THOUGH MANY exchanges are run by multinational companies, they are still often seen as the financial equivalent of a national football team. When Amsterdam ousted London as the largest share-trading centre in Europe last month, it made headlines in both countries. “The EU wins first battle for stock trading over Britons,” said Het Financieele Dagblad. London’s Financial Times observed that “Amsterdam punctures the City’s post-Brexit hopes”.
Announcements of high-profile listings in Amsterdam have further bolstered the Dutch side. Jean-Pierre Mustier, the former boss of UniCredit, an Italian bank, and Bernard Arnault, a luxury-goods tycoon, are intending to list a special-purpose acquisition company (SPAC) in Amsterdam aimed at buying fintech and other financial firms. Vivendi, a French media group, plans to list Universal Music, its record label, in the city. Earlier this month Martin Blessing, the former boss of Germany’s Commerzbank, said he planned to raise around €300m ($362m) for a SPAC listed in Amsterdam that targets the financial industry. That follows an initial public offering (IPO) last month by Poland’s InPost, an e-commerce group, which raised €2.8bn—the biggest continental European listing since 2018.
Ever since Britain voted to leave the European Union, a number of continental cities, including Paris and Frankfurt, have been vying to snatch business from London. Amsterdam seems to have gained a head-start. In January average daily European share trading amounted to €9.2bn on the Amsterdam bourse and the Dutch arms of the Chicago Board Options Exchange (CBOE) and Turquoise, a share-trading platform, much higher than daily trading of €2.6bn in 2020. By contrast, trading sank to about €8.6bn in London in January, about half its level in 2020.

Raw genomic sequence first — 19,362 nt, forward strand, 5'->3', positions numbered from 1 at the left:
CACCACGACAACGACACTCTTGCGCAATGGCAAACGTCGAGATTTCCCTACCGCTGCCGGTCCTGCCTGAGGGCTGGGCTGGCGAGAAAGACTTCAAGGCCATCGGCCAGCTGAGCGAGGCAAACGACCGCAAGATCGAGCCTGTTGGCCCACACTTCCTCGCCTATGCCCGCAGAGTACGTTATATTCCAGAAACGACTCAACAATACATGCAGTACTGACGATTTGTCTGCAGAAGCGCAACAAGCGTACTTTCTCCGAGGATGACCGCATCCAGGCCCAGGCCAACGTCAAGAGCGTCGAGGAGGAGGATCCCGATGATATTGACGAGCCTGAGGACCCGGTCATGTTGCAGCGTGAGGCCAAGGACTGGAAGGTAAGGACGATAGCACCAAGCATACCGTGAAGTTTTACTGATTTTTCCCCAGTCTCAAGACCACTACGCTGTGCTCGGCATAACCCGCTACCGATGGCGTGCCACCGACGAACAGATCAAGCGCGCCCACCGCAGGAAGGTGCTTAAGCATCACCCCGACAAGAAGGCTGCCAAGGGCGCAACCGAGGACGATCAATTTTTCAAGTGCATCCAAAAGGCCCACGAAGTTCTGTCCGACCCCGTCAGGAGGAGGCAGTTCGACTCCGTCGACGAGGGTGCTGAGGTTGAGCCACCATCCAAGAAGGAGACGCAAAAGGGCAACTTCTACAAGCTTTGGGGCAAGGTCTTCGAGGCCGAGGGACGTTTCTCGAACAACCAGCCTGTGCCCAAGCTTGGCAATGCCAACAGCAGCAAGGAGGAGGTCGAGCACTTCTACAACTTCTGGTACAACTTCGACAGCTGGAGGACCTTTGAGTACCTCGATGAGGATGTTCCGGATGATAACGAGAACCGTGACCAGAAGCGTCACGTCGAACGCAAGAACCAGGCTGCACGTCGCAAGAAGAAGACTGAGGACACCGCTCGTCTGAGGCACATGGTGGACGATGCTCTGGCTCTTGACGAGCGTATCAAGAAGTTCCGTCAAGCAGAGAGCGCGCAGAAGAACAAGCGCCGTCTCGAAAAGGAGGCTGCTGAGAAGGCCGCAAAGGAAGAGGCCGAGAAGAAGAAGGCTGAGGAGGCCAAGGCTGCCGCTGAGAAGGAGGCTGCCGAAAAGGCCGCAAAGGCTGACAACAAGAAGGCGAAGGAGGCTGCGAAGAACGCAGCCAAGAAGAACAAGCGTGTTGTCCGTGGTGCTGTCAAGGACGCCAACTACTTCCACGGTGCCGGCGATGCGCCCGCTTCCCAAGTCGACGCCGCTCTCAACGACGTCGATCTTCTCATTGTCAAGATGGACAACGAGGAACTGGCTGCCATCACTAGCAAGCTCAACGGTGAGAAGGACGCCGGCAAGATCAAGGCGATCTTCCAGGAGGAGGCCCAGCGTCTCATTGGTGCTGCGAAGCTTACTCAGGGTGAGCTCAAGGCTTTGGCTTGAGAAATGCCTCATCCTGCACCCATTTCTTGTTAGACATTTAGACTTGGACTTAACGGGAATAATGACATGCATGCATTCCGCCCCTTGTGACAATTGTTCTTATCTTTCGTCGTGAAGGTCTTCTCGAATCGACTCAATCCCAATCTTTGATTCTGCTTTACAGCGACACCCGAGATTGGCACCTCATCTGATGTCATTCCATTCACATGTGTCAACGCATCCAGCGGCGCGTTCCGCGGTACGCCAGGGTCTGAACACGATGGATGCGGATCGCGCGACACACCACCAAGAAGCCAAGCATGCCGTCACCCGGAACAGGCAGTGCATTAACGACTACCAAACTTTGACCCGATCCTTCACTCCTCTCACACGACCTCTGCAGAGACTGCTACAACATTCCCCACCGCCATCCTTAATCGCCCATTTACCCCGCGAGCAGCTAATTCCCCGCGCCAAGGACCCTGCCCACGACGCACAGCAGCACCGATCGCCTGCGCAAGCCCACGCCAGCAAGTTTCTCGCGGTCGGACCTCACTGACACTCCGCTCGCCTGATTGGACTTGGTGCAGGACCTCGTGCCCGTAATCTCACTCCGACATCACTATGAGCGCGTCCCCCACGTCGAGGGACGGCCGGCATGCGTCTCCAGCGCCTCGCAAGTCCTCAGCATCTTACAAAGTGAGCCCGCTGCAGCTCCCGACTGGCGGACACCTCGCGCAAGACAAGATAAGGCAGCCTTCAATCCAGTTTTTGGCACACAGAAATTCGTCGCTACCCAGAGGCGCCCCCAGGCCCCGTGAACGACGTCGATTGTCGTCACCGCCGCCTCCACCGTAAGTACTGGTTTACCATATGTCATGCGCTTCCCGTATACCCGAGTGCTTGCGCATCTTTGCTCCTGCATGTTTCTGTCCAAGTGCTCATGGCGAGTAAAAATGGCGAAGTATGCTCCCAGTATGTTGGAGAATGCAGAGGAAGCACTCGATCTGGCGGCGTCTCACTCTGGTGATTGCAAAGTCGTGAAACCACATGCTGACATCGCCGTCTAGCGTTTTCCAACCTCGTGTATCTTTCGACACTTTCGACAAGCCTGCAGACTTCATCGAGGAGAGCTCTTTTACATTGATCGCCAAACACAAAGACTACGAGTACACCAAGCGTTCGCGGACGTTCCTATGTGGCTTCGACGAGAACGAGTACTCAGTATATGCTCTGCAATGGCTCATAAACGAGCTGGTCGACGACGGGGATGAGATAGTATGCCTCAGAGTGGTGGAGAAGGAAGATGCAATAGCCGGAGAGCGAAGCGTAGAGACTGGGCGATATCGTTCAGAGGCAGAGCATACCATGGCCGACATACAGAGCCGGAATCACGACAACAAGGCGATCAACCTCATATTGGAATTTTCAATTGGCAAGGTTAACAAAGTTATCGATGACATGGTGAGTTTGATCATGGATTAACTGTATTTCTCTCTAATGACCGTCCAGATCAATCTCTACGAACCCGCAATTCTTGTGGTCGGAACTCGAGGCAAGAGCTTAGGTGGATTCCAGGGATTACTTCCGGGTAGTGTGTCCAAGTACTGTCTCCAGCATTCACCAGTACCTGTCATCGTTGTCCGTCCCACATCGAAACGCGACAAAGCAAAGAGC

The shift was foreseeable: after Britain’s exit from the single market on January 1st, the EU refused to grant it “equivalence”, a regulatory arrangement that would have allowed the City of London to trade relatively unhampered in European markets. That forced trading in European shares to move to the continent. Both the CBOE and Turquoise plumped for the Netherlands as their alternative to Britain.
Why Amsterdam? Euronext, the company that runs exchanges in cities including Amsterdam, Brussels and Paris, has focused on building relationships with big and small tech companies all over Europe, says Michael Werner, a stock analyst at UBS, a Swiss bank. The aim is to become the listing venue of choice for hot tech companies. Several factors make the Dutch exchange more attractive than its continental rivals. Its regulation and governance framework, such as its tolerance of dual-class voting structures, are slightly more favourable to companies. Its first-class internet infrastructure makes it easy to trade fast. And the fact that English is so widely (and well) spoken probably helps attract foreigners.
Nonetheless, in most respects London’s crown is still secure. Take the Dutch IPO boom, which starts from a very low base. Last year only two companies went public in Amsterdam, compared with 33 on London’s stock exchange; 11 firms have already listed in London this year, to Amsterdam’s one. A spokeswoman for Euronext says that it is “too early to draw any conclusions” from the jump in trading volume.
For Marieke Blom of ING, a Dutch bank, the big question is whether the Brexit effect proves temporary or not. The EU is considering whether to grant Britain equivalence. Even if it does, Amsterdam could still benefit from a virtuous circle. Stock exchanges compete so aggressively for the thin-margin business of share trading because liquidity begets liquidity. The high volume of trading should make it easier for sellers and buyers to find each other, and that should make the exchange more attractive for listings. Some of Amsterdam’s gains will probably stick. ■
This article appeared in the Finance & economics section of the print edition under the headline “Advantage Amsterdam”